Microsoft Office isn’t free but there are free alternatives, including one from Microsoft – The Denver Post

Q: We bought a new Lenovo laptop with Windows 10 but NO Word program. Is there a FREE similar Word program for download? ~ Dee Borries, Lakewood

Tech+ Microsoft has long charged for Word (and Excel, PowerPoint, etc.) as part of its Office software line. But sometimes new PCs come with the software as a bonus so you may not remember paying for it.

Today, the suite is called Office 365 and starts at $6.99 a month. There’s also a downloadable home/student version for a one-time charge of $149.99. Teachers and students can get Office 365 Education for free by signing up at dpo.st/studentoffice.

A few years ago, Microsoft put Word and other tools in the cloud and began offering light-weight online versions for free as a response to Google Docs, which is also online and also free. Differences are noted on this official Office page, at dpo.st/officediff.

If you’re not a heavy-duty Word user in need of super formats and you don’t mind working in an internet browser, there are several software services similar to Word that are available online. Some links:

  • Office Online: Microsoft’s free version of Word, Excel and PowerPoint require a user name and password. You have to work in a browser. Check it out at dpo.st/officeonline.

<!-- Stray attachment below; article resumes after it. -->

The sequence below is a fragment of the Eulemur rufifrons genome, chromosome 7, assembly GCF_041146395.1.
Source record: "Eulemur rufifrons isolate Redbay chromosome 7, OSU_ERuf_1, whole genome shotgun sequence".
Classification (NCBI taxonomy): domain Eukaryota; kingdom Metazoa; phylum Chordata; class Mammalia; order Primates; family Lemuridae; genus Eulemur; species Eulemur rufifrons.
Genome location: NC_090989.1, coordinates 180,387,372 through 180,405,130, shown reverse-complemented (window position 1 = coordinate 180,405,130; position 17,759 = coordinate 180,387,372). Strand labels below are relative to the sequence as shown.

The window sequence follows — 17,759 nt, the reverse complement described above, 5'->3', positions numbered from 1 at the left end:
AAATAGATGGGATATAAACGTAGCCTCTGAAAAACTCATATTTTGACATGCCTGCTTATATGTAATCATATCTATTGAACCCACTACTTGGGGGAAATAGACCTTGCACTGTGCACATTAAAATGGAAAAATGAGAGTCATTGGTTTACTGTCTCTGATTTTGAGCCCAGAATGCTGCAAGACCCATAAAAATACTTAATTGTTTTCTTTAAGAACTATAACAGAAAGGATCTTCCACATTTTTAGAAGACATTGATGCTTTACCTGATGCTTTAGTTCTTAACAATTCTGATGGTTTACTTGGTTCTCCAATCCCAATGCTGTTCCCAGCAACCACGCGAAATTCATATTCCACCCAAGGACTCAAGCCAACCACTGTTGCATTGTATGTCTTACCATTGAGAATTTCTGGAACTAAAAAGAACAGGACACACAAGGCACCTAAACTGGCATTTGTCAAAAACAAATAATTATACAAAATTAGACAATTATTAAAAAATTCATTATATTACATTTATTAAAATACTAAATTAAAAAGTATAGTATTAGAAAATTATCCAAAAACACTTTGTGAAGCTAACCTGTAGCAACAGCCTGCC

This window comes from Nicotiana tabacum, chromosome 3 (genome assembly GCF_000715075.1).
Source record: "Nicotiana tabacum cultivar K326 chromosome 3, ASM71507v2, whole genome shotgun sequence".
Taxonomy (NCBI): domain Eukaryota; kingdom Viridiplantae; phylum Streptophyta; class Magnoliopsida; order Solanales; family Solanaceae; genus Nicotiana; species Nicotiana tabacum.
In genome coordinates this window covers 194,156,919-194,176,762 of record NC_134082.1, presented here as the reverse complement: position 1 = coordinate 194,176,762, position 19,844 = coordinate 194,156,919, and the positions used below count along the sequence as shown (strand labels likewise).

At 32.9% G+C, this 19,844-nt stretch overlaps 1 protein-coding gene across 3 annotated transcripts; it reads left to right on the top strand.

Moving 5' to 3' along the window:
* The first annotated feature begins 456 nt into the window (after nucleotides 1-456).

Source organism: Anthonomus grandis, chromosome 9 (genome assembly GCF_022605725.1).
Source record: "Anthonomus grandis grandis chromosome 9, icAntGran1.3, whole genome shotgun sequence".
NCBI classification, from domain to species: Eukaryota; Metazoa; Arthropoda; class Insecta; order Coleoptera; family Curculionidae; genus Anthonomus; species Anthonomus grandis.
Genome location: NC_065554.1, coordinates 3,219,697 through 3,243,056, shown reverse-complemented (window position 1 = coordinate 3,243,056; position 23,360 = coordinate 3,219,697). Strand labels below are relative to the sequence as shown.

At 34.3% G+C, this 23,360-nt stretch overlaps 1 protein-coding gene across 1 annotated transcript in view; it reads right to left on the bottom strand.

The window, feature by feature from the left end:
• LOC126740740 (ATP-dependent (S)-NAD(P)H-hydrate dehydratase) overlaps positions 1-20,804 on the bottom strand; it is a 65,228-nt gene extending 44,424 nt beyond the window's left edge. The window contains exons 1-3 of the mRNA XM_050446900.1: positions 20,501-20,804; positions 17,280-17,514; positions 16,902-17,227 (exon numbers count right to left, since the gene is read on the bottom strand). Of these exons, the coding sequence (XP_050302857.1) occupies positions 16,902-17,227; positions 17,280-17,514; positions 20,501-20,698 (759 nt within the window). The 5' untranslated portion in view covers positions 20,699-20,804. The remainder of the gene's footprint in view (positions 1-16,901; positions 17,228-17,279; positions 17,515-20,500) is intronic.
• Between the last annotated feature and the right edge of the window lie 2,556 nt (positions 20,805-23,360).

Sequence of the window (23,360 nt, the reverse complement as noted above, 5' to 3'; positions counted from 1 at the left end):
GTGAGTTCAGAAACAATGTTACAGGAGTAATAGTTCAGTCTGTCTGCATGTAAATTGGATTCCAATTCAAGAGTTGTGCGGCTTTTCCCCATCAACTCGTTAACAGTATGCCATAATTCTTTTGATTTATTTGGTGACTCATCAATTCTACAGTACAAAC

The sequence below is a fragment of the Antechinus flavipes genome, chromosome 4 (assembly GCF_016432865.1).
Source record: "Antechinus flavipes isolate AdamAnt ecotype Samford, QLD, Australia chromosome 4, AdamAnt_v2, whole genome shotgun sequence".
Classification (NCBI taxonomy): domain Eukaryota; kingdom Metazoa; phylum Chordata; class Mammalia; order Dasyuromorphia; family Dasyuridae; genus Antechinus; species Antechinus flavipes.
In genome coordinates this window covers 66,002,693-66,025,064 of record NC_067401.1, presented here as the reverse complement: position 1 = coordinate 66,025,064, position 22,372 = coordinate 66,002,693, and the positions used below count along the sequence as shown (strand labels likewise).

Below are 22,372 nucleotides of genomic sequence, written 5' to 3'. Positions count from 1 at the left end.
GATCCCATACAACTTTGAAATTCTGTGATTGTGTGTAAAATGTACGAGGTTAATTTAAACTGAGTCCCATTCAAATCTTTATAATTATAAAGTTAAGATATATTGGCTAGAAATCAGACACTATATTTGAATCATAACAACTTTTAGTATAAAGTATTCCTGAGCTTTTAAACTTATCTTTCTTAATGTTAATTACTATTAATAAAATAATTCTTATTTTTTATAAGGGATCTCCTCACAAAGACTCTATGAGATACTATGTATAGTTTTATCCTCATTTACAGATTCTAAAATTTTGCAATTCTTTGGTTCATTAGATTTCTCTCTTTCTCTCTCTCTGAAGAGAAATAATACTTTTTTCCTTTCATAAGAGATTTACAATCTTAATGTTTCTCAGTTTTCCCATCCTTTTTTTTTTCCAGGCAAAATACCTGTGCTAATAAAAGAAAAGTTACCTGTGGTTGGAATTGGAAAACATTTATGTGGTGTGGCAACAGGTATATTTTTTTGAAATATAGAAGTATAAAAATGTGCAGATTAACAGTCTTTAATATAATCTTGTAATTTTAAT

• OpenOffice: This free option from The Apache Software Foundation has been a popular Word alternative for years. It lets users download the program to a computer so you don’t have to be online to use it. OpenOffice offers Writer (i.e.: Word), Calc (like Excel), Impress (like PowerPoint) and other open-source document software at openoffice.org.
  • Google Docs: Google’s free online office tools are great for collaborating on documents with friends and colleagues. It offers the three key tools, which Google calls Docs, Sheets and Slides. Users can also access documents offline by changing settings. Find Google Docs at docs.google.com.
  • LibreOffice is a project from the nonprofit The Document Foundation. It’s free and open-source and based on OpenOffice. It’s a popular option for Linux users, plus there’s an enterprise version for big companies. It’s available at libreoffice.org.

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